Leaving that aside, however, the basic assumption of using these modified varieties is that we have a good understanding of the rate-limiting step in allowing our plants to grow and yield well. In some cases this is undoubtedly true, and we can then make some modification to address this rate-limiting step. Monsanto makes big bucks and we all get tomatoes. But the geneticist in me is very queasy about this assumption. You get what you screen for- which means this soil with these naive pests under this temperature.
If we relax this assumption then difficulties arise. Obviously a failure to understand the physiology of the organism will be caught in initial testing, but growth condition-specific effects may be more subtle. More, how the organism will respond to challenges that are not specifically addressed by the modification is a question mark.
Overall, it's unclear to me (not a crop scientist or even much of a gardener) whether GMOs address any problem that couldn't be addressed through existing crop diversity or altered agricultural practices. I guess I don't count unblemished potatoes as a problem?
I suppose that what troubles me most about GMO crops is that they may become the first and only line of defense, rather than just a quick fix, in trying to feed a planet. If you want to change a complex trait, like crop yield, I'd be surprised if GM could give you a better generalizable result than selection on a genetically diverse population. There are just too many parameters.
3 Recommendations
27th Jun, 2013
Fernando Lopez Anido
Rosario National University
All seed companies introduce transgenes to already elite yielding stocks obtained by traditional breeding.
28th Jun, 2013
Richard Grenier
Institute of Holistic Nutrition
Food is grown from soil, and if I'm mistaken , the soils health will provide the necessities for plants to flourish. For example Terra Preta discovered in the Brazilian amazon rain forest. Utilizing Bio-Char, soil amendments were made about 2500 years ago, by the Native tribes of the Amazon, transforming a dense sandy/clay soil void of nutrients into a dark and rich fertile soil. I believe the question of feeding the planet starts with the soil. Terra Preta has a 2 fold effect. Transforms soil quality and sequesters carbon. This reduces global warming effects by reducing the production of man made chemicals unleashed into the environment. Sustainability may be the key component in this question, as well as the unknown long term effects of producing a biological warfare.
1 Recommendation
5th Jul, 2013
Gustavo Acevedo-Hernandez
University of Guadalajara
It is interesting to see how a lot of people, even in scientific forums, support the use of the "natural" process of traditional breeding to obtain new crop varieties as opposed to the "unnatural" modifications through genetic engineering. We all should know that agriculture itself is not a natural process. Just take maize as an example: it has been so modified through "natural" breeding and selection that has become entirely dependent on man (I'm not aware of any "wild" maize, only wild relatives such as Teocinte). So, our ancestors here in Mexico created something that was not present in nature, selecting new varieties according to their needs. The difference is now we can make those changes faster, and (it is my opinion) in a more-controlled fashion.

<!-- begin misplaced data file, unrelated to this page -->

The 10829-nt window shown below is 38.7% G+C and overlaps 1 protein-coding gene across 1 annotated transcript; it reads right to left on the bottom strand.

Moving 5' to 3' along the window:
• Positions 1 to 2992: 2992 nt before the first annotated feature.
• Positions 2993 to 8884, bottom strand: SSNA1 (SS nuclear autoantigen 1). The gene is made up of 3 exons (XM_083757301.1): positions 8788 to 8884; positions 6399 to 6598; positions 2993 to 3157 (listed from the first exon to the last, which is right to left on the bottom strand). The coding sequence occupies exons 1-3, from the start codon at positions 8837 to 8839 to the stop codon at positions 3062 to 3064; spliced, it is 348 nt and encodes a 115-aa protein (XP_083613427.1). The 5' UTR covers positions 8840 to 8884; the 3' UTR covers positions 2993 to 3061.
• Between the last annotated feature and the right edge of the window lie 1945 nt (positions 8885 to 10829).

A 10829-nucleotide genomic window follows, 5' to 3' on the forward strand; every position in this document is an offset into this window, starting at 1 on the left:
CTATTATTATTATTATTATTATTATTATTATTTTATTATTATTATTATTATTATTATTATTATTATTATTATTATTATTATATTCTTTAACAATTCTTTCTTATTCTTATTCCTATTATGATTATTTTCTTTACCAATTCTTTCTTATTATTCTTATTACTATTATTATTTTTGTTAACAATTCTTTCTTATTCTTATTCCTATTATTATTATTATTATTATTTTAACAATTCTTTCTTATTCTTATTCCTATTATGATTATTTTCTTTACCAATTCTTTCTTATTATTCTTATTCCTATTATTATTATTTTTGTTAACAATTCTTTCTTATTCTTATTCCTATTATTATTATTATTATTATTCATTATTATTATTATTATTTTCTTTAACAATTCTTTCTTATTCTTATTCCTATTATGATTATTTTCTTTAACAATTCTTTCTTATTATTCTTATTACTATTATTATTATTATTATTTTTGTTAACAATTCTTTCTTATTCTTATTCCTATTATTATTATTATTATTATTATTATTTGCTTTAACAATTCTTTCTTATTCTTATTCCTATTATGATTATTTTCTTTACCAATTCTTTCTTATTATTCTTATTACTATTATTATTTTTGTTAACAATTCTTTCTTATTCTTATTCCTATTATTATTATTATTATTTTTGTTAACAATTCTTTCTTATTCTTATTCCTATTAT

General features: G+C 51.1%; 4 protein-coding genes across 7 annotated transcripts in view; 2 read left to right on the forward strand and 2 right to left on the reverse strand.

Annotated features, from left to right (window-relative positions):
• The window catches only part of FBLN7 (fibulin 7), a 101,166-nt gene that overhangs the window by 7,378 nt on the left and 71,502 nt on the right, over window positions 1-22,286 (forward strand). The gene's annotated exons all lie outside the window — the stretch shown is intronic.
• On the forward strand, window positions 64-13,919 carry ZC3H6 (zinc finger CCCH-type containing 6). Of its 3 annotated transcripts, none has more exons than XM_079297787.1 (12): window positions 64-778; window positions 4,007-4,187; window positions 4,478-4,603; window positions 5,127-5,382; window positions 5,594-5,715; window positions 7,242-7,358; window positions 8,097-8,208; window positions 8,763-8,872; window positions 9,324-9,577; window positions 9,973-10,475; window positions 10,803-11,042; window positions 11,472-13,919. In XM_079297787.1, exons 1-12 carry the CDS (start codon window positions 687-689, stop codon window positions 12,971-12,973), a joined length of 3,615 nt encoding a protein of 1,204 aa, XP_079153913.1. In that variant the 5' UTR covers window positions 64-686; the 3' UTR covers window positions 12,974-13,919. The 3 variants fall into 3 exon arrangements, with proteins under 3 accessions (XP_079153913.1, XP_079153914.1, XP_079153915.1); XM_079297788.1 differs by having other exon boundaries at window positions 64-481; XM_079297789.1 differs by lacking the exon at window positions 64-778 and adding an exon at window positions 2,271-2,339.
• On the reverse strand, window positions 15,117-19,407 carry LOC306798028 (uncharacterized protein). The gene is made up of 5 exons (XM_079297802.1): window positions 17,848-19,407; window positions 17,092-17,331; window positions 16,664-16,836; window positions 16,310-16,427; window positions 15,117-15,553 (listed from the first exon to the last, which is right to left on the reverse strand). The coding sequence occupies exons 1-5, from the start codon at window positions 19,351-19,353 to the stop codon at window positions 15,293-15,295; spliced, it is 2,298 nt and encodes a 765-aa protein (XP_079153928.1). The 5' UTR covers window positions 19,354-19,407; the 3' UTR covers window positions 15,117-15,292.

I think we should be able to use all tools available for the genetic improvement of crops, since both traditional breeding and genetic engineering have great advantages. On the other hand, we should also use the tools we have at hand to be sure the new varieties pose no threat to human health or the environment.
2 Recommendations
6th Jul, 2013
Regina Wikinski
Universidad de Buenos Aires
I agree with Guatavo Acevedo finding great advantages to natural seleción an also genetic modification, the latter ones need studies to be sure that they are no threats to human and animal health. In these days of crisis, the new adquisition of foods science and technology fast growing which is essential to human health.
7th Jul, 2013
Stoyan Pavlov Pavlov
Medical University of Varna
Actually the highest yields (no matter in GMO or "unmodified" by genetic engineering plants) are produced with soil-free technologies like hydroponics and aeroponics. It turns out soil inhibits plant's respiration (which occurs mainly through their roots). So I would say the best approach is to use soil-free technologies (in order to save space and increase yield) together with genetic engineering to produce sorts and even species with increased nutritional qualities and durability and/or qualitatively new ingredients (like antibiotics producing potatoes, or spider-silk-milk goats, or even hydrogen producing higher order plants) in order to make new affordable and of higher quality materials ,products and fuels. Not to mention that right now we are capable of producing plants with increased potential for photosynthesis and thus capable of balancing out the increased CO2 production worldwide.
1 Recommendation
7th Jul, 2013
Richard Grenier
Institute of Holistic Nutrition
Sequestering more CO2 in plants from the atmosphere would be a great addition. This most likely means having forests that would remain untouched , cultivated as carbon sinks as an old growth forest will sequester more CO2 than plants. As we speak , the soil sequesters more CO2 than plants and atmosphere combined. Are we over complicating matters by creating an artificial system to in order to try and reproduce the same results.
1 Recommendation
7th Jul, 2013
Stoyan Pavlov Pavlov
Medical University of Varna
I do not think so. Whatever the rate is the natural mechanisms have only certain capacity which is finely integrated into mechanisms sustaining the global homeostasis. If we exceed the capacity we do not have any viable alternative (for now).